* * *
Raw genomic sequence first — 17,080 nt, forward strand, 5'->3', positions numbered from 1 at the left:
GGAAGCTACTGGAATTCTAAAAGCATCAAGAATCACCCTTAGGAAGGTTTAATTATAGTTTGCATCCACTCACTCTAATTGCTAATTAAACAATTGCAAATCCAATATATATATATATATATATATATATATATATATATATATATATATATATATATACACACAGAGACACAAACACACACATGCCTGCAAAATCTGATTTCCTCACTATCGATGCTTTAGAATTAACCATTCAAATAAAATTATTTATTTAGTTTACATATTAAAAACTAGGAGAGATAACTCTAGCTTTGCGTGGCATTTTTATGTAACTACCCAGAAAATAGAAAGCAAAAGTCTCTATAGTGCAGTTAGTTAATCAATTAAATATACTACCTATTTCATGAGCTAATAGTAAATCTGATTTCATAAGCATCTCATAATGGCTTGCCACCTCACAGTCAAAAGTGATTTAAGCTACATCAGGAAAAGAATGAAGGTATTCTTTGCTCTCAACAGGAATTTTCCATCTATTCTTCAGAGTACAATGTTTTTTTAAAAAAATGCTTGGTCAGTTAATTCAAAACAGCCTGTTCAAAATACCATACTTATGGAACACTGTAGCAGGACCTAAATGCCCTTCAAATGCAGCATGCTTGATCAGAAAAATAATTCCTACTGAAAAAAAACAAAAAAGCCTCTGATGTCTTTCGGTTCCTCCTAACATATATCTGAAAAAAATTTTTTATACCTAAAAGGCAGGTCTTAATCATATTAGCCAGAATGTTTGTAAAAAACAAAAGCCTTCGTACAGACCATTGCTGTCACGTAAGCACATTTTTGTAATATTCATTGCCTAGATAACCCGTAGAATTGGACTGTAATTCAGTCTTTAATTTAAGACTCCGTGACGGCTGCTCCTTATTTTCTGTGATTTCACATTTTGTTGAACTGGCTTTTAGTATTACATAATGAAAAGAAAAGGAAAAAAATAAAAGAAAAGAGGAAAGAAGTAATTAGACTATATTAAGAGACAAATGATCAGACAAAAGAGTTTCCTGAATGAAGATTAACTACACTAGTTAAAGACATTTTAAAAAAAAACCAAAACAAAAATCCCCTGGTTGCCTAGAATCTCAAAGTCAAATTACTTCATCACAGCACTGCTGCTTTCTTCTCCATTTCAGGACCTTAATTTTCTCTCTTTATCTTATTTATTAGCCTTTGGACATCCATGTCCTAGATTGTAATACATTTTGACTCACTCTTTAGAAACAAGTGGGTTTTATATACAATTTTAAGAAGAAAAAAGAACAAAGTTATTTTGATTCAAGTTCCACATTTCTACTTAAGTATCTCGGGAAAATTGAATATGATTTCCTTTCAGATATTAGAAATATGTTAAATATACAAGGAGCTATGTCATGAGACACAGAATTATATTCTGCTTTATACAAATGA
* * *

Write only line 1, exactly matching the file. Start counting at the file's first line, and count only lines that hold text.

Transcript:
Raw genomic sequence first — 17,080 nt, forward strand, 5'->3', positions numbered from 1 at the left: